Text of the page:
An insurance company may only cover vermin damage in a situation whereby a rodent chews your water pipe and causes a flood.
In this scenario, the company considers the rodent an object that doesn’t live in your home. Moreover, standard homeowners’ insurance covers water damage from damaged pipes.
The stress of having a damaged encapsulated crawl space, and the insurance company denying your claim can be unbearable. Therefore, you should err on the “prevention is better than cure” side and prevent vermin from your encapsulated crawl space.
Some pest prevention methods include:
- Keeping food sealed and stored away – exposed food attracts rats and other rodents, which can chew your encapsulation.
- Eliminating moisture – most animals are attracted to moist environments. Therefore, you should ensure that your crawl space is dry to prevent mold and mildew growth. This process will also help in preventing other insects like cockroaches and bees.
- Sealing all cracks and holes – these provide an entry point for animals into your home. Once these animals enter your house, they will settle in the crawl space since it’s mostly dark.
- Using traps – this measure will help eliminate the animals that have already found their way into your encapsulated crawl space.
Waterproofing Your Crawl Space To Prevent Insurance Claims
Waterproofing your crawl space is essential, especially if you live in a flood-prone area.
This preventative measure will stop water from entering the crawl space and causing damage. Consequently, this will eliminate the hassle of getting your insurance company to cover unnecessary repairs like mold growth and floods.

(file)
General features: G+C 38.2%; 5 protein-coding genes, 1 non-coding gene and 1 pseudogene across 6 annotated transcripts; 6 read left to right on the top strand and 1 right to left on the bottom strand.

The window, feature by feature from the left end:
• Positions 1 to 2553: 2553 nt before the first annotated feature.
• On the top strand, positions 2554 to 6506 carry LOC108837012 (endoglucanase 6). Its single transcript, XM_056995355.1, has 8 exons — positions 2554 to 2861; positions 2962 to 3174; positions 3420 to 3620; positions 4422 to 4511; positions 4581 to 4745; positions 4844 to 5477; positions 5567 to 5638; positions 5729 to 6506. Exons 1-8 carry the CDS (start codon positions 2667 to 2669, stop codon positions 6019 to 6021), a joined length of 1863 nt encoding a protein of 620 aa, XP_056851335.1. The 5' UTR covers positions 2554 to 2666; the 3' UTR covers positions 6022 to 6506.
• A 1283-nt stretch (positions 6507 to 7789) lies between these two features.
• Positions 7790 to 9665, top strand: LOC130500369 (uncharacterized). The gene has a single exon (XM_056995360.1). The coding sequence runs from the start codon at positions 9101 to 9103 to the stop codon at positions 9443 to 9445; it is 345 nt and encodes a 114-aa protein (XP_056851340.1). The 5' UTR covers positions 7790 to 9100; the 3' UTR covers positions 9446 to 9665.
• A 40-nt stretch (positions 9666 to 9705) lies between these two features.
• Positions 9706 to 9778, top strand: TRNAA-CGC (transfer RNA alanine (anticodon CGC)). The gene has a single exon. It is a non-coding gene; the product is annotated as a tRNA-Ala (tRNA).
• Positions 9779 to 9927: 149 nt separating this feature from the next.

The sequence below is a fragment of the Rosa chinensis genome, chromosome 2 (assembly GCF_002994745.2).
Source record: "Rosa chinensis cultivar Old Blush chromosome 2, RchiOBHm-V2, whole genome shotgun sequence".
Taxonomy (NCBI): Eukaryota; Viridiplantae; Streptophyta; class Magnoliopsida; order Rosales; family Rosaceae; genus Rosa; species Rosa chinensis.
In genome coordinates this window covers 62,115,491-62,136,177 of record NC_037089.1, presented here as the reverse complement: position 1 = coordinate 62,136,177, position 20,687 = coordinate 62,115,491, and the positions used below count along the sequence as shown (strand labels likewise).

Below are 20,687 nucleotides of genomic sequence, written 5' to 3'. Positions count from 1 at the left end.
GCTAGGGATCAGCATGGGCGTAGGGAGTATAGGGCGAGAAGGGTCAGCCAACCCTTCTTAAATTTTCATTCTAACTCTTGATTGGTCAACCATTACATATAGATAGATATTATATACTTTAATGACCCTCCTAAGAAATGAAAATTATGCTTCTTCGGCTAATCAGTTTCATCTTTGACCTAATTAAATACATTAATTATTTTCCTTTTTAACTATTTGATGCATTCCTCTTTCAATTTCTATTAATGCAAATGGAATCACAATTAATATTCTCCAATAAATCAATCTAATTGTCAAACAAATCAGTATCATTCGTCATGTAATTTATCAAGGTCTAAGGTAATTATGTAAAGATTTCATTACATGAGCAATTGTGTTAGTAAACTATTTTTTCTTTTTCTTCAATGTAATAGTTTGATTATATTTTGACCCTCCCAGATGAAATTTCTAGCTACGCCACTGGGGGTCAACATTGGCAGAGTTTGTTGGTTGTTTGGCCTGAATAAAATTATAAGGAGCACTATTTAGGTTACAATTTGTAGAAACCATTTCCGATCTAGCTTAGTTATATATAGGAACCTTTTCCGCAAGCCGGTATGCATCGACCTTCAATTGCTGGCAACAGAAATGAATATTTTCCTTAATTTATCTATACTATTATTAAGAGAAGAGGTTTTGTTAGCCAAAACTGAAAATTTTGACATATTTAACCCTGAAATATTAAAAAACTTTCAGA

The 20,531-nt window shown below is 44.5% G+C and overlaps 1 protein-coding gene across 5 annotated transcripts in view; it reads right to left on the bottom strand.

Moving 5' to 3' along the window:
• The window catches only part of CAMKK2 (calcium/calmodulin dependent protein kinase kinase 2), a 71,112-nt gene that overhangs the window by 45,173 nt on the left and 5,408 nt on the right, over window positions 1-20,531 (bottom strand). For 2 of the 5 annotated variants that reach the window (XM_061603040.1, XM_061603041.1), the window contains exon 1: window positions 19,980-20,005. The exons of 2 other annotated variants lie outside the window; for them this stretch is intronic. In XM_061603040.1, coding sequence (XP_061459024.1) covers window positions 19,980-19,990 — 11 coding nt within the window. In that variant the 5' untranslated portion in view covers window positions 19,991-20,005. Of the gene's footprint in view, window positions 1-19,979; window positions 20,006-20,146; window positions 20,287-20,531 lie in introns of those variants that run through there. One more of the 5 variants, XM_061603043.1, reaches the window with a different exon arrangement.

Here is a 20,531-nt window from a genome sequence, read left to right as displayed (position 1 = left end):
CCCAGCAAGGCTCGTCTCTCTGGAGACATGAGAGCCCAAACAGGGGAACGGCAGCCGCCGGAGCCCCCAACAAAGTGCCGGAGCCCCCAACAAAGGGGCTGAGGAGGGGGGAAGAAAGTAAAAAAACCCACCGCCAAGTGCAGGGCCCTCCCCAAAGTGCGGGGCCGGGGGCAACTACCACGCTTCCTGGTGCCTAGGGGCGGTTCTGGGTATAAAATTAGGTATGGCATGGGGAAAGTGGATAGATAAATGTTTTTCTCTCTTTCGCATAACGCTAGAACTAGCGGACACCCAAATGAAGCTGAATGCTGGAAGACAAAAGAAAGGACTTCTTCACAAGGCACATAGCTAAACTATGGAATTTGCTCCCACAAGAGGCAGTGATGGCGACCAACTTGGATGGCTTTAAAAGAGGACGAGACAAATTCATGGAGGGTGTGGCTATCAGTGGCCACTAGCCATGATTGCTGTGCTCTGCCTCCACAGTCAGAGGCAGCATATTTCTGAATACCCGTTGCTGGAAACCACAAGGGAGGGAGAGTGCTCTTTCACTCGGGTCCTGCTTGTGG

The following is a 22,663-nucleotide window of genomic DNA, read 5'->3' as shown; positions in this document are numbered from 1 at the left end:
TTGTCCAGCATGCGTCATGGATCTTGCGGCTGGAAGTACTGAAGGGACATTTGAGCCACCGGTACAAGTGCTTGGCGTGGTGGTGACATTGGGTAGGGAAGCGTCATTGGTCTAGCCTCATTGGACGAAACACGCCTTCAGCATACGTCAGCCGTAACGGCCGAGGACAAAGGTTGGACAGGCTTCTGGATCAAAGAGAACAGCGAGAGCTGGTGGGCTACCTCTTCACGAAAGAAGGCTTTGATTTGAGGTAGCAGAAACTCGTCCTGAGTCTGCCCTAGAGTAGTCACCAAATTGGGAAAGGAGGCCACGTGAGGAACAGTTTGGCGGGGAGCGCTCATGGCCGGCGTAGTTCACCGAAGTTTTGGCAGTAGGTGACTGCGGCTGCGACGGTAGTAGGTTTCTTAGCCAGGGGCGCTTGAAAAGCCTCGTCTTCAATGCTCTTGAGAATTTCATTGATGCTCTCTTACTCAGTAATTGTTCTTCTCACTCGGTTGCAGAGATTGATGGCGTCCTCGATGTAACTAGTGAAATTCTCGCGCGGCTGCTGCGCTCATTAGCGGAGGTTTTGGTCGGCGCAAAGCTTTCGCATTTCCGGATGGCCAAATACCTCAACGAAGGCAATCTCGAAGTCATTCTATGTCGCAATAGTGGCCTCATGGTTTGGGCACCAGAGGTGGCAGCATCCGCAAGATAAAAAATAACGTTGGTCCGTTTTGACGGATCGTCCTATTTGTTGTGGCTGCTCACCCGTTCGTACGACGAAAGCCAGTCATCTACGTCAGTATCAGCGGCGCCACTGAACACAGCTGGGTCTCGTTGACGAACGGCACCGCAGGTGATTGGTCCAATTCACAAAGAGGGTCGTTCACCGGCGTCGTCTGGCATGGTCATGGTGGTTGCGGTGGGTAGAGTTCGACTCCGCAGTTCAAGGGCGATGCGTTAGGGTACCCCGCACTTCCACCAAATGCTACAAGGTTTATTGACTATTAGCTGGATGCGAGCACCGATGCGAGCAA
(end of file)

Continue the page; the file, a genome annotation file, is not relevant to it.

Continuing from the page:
Some of the best ways to waterproof your crawl space include:
Sealing Vents and Windows
Vents are among the factors that allow humidity and water into your crawl space. The moisture then causes wood rot, mold growth, and insect infestation. Therefore, you should ensure that all vents in your crawl space are correctly sealed.
You can do this by caulking or installing a vent cover over the opening, which will help prevent water and pests from entering the space while allowing air to circulate.
You can also close the vents if they are louvered.
Installing a Sump Pump
A sump pump is essential in preventing water from accumulating in your crawl space. It does this by pumping the water out of the crawl space through a drainage system. Consequently, this helps keep the area dry and free of mold and mildew.
You should install a sump pump before encapsulating your crawl space because it’s easier to access and install.
It’s also advisable to install a battery-operated backup sump pump in case of a power outage. This backup will help ensure your crawl space stays dry even without electricity.
Applying a Waterproof Membrane to the Walls and Floor
Another way to waterproof your crawl space is by applying a waterproof membrane to the walls and floor. This method helps prevent water from seeping through the foundation and causing damage.
There are various types of waterproof membranes you can use, including: